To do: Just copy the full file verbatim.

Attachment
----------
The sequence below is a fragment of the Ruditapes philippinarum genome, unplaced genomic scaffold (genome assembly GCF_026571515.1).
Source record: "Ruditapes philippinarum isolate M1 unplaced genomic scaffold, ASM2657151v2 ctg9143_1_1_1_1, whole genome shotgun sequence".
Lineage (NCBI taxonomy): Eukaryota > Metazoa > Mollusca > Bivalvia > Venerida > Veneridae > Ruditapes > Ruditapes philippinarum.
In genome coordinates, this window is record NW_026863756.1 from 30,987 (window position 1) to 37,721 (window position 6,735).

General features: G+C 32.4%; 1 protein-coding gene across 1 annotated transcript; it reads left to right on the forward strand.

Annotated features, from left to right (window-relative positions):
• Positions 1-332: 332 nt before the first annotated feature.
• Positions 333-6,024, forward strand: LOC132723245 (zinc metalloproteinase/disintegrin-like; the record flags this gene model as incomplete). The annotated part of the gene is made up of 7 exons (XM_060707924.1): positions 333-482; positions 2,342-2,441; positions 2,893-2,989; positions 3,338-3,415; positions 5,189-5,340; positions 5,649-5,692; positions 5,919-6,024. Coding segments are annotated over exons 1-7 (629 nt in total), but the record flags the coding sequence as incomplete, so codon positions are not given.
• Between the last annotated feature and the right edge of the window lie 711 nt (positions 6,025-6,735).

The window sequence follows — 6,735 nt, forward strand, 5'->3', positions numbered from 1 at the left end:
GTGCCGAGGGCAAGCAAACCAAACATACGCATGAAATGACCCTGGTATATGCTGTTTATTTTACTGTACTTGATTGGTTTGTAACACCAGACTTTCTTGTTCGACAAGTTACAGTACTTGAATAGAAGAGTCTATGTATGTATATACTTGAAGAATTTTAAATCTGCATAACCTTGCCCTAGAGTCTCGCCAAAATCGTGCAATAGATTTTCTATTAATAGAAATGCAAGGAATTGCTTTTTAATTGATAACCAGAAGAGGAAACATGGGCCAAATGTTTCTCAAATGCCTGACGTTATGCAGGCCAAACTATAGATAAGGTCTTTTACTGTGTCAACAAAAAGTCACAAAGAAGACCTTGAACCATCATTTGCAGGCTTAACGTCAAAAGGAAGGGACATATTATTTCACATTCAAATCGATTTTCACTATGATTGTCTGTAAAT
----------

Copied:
The sequence below is a fragment of the Ruditapes philippinarum genome, unplaced genomic scaffold (genome assembly GCF_026571515.1).
Source record: "Ruditapes philippinarum isolate M1 unplaced genomic scaffold, ASM2657151v2 ctg9143_1_1_1_1, whole genome shotgun sequence".
Lineage (NCBI taxonomy): Eukaryota > Metazoa > Mollusca > Bivalvia > Venerida > Veneridae > Ruditapes > Ruditapes philippinarum.
In genome coordinates, this window is record NW_026863756.1 from 30,987 (window position 1) to 37,721 (window position 6,735).

General features: G+C 32.4%; 1 protein-coding gene across 1 annotated transcript; it reads left to right on the forward strand.

Annotated features, from left to right (window-relative positions):
• Positions 1-332: 332 nt before the first annotated feature.
• Positions 333-6,024, forward strand: LOC132723245 (zinc metalloproteinase/disintegrin-like; the record flags this gene model as incomplete). The annotated part of the gene is made up of 7 exons (XM_060707924.1): positions 333-482; positions 2,342-2,441; positions 2,893-2,989; positions 3,338-3,415; positions 5,189-5,340; positions 5,649-5,692; positions 5,919-6,024. Coding segments are annotated over exons 1-7 (629 nt in total), but the record flags the coding sequence as incomplete, so codon positions are not given.
• Between the last annotated feature and the right edge of the window lie 711 nt (positions 6,025-6,735).

The window sequence follows — 6,735 nt, forward strand, 5'->3', positions numbered from 1 at the left end:
GTGCCGAGGGCAAGCAAACCAAACATACGCATGAAATGACCCTGGTATATGCTGTTTATTTTACTGTACTTGATTGGTTTGTAACACCAGACTTTCTTGTTCGACAAGTTACAGTACTTGAATAGAAGAGTCTATGTATGTATATACTTGAAGAATTTTAAATCTGCATAACCTTGCCCTAGAGTCTCGCCAAAATCGTGCAATAGATTTTCTATTAATAGAAATGCAAGGAATTGCTTTTTAATTGATAACCAGAAGAGGAAACATGGGCCAAATGTTTCTCAAATGCCTGACGTTATGCAGGCCAAACTATAGATAAGGTCTTTTACTGTGTCAACAAAAAGTCACAAAGAAGACCTTGAACCATCATTTGCAGGCTTAACGTCAAAAGGAAGGGACATATTATTTCACATTCAAATCGATTTTCACTATGATTGTCTGTAAAT